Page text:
What Does Kenny Hill's Success Tell Us About Johnny Football's Pro Potential?
Johnny Manziel was electrifying and clutch. He was a playboy, yet nothing could faze him.
He was money.
The college football legend rose seemingly out of nowhere and accounted for 93 touchdowns and 9,989 during his two years at Texas A&M. He left for the NFL with a Heisman Trophy. Without him, Texas A&M's team was expected to be good, but Manziel-less. The transition from Manziel to his successor wasn't supposed to be easy. And yet, it was.
(Cue Staples button)
Kenny Hill entered the scene, and blew everyone's minds when he dissected the South Carolina Gamecock defense for 511 yards and three touchdowns. He's a different quarterback than the Cleveland Browns' rookie quarterback. He has less of the "it" or "x" factor than Manziel did. Hill is a pocket-passer. So far this year, his biggest rushing game resulted 57 yards. In Manziel's first season as starter, he exceeded that total in 12 of his 13 games. So Manziel is a better rusher than Hill. That's indisputable. Manziel was an prolific scorer in ways the NCAA hasn't seen since Cam Newton and Tim Tebow.
So what does Kenny Hill's success say about Manziel? In short, Hill's success as a passer may not bode well for Johnny Manziel. It could raise doubt about Manziel's ability to sling the ball, because Texas A&M head coach Kevin Sumlin is looking more like a quarterback whisperer. Fair or not, Hill and Manziel are starting to look like products of Sumlin's system. So the more Hill excels, the more it may mean that Manziel's passing prowess was due to Sumlin's scheme not Manziel's skills.
But let's give credit where credit is due. Manziel isn't some scrub. And he isn't Tim Tebow, either. Manziel demonstrated touch on the long ball and improved his completion percentage from 68 percent in 2012 to 69.9 percent in 2013. He consistently made passes that wowed, and his throwing motion is sound. His backyard football playing style was reminiscent of the best player in the best video game ever (You're my boy Pablo Sanchez!). The NFL strips players of that backyard football improvisation, however. That kind of football doesn't translate to the NFL. So take that away, and you've still got a great NCAA passer and an unproven NFL passer.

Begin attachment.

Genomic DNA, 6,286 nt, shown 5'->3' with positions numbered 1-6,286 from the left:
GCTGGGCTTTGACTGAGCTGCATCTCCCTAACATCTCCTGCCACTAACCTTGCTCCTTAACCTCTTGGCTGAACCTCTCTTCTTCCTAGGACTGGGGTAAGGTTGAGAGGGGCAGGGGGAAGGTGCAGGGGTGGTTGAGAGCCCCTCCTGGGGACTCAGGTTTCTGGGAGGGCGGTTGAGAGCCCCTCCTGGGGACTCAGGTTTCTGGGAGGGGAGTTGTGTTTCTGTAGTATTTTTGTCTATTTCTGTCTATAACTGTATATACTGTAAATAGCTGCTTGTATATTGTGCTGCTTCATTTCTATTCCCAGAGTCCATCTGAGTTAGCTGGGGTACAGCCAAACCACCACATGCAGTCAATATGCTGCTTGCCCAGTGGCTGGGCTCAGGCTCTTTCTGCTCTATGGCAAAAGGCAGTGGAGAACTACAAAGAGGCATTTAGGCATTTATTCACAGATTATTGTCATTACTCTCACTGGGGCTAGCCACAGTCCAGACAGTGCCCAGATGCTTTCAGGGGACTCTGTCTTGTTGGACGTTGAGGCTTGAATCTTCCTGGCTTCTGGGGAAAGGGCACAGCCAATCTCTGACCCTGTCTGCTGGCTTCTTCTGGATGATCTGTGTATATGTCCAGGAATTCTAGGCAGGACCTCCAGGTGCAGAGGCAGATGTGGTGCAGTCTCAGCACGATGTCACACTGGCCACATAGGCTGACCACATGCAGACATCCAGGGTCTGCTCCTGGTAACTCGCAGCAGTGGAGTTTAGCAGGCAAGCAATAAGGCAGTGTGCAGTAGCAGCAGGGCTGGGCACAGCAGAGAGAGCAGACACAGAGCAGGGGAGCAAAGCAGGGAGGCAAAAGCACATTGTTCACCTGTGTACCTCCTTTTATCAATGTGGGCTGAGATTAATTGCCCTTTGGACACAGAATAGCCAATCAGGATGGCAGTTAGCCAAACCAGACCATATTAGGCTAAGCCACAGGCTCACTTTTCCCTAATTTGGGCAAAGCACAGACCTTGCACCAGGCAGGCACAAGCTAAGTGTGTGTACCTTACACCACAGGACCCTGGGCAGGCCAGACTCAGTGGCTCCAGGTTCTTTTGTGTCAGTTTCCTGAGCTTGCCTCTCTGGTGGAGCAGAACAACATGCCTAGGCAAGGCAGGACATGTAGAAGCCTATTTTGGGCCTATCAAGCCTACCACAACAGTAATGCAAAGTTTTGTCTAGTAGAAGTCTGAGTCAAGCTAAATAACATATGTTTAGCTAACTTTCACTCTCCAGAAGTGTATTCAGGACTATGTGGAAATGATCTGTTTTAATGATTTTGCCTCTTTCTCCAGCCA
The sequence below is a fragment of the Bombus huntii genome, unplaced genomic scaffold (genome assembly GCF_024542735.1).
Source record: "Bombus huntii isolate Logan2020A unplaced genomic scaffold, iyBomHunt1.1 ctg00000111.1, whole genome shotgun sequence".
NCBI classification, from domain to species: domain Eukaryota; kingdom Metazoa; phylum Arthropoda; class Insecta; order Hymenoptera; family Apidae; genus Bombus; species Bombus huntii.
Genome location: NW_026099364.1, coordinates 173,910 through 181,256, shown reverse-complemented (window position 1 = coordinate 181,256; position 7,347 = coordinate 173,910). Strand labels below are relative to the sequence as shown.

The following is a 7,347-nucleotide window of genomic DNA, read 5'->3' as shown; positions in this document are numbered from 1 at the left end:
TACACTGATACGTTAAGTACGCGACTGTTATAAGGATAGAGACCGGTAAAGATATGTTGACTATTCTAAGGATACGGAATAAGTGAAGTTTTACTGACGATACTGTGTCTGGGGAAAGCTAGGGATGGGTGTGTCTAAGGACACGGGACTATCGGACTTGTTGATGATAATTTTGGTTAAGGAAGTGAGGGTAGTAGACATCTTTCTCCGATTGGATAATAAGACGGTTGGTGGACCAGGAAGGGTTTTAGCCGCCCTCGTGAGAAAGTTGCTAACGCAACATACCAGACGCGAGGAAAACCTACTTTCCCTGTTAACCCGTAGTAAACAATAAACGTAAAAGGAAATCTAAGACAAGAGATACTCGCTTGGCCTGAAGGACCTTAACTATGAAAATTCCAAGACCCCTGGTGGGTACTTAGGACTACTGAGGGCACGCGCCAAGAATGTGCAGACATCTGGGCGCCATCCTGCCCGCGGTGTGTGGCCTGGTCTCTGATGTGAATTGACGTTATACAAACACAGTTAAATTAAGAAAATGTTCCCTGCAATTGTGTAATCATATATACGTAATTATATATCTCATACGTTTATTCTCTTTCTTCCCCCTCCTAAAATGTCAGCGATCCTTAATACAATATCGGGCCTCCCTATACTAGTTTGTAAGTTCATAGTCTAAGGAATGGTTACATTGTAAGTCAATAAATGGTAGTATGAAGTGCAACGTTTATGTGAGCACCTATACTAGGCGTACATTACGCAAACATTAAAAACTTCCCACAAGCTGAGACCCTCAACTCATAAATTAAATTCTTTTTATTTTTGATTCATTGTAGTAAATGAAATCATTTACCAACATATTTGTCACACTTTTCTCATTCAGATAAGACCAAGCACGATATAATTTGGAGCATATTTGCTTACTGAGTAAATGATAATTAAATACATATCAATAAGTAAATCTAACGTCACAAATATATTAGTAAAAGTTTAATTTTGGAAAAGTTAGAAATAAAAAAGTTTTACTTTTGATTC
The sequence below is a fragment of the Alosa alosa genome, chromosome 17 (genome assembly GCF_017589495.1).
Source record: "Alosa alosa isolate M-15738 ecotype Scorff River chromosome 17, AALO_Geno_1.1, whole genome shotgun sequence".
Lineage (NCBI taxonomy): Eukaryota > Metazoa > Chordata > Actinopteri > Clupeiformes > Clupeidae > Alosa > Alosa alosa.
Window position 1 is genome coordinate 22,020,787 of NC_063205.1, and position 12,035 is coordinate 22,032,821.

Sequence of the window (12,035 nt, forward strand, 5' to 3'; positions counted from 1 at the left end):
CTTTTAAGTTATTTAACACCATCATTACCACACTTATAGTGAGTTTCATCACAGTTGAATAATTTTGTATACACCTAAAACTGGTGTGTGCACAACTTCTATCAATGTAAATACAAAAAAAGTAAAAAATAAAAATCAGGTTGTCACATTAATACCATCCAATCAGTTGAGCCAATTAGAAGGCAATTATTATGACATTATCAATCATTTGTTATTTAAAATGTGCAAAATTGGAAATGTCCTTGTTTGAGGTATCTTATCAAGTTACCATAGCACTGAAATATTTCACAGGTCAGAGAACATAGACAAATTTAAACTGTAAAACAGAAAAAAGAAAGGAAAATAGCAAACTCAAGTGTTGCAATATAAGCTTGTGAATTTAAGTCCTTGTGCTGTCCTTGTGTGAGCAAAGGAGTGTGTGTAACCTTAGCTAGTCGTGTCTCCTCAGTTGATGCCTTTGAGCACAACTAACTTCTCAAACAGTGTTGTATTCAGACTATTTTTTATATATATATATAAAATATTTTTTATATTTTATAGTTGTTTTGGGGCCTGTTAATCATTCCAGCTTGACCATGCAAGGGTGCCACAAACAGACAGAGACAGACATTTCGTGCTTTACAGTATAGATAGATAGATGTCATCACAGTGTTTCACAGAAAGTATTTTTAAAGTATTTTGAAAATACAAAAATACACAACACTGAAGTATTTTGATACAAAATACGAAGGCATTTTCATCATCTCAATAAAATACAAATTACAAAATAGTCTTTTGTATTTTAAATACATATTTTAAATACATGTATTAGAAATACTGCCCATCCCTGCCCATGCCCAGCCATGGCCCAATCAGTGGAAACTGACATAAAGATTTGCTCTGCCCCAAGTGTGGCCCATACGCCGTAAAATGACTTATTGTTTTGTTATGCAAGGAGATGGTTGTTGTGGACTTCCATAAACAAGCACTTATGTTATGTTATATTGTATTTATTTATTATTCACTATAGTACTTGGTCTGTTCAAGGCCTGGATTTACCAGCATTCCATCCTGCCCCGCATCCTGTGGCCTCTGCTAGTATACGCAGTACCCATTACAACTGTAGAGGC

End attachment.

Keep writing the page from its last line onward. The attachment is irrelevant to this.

Brian Hoyer has been a solid NFL quarterback and kept Manziel at bay and on the bench. Manziel has looked unspectacular in preseason, and hasn't played enough in regular season games for any fair evaluation.
So Kenny Hill is starting to make sense of it all. His passing stats are starting to make Manziel's look unspectacular. Because as Hill succeeds, it should make people wonder whether any good college quarterback couldn't succeed at A&M. Consider, too, that Manziel had two players on his team that went in the Top 7 of the 2014 NFL Draft in wide receiver Mike Evans and tackle Luke Joeckel. Both of those players helped him enormously. Hill will probably have one in the Top 10 -- possibly the Top 5 -- of the 2015 NFL Draft with tackle Cedric Ogbuhei.
As passers, these players are incredibly comparable.
Hill put up 52 points on the then-ranked No. 9 Gamecocks. His offense also managed 31 points against Mississippi St., only to see the Bulldogs put up 48. It's hard to compete with that. Hill is on pace for 4,220 yards and 42 touchdowns passing -- that's better than Manziel managed in either year at Texas A&M. With opponents like Ole Miss, Auburn and Auburn impending, his stats may fall However, he's had some of his biggest passing days against his toughest opponents in South Carolina and Missippi State. It's a small sample size, but Kenny Hill has been money. He's showing he could have the same pro potential as Manziel.
So it comes down to this: if Kenny Hill can recreate what Manziel did as a passer, does that mean that they are both special, or neither are? It's probably somewhere in the middle.
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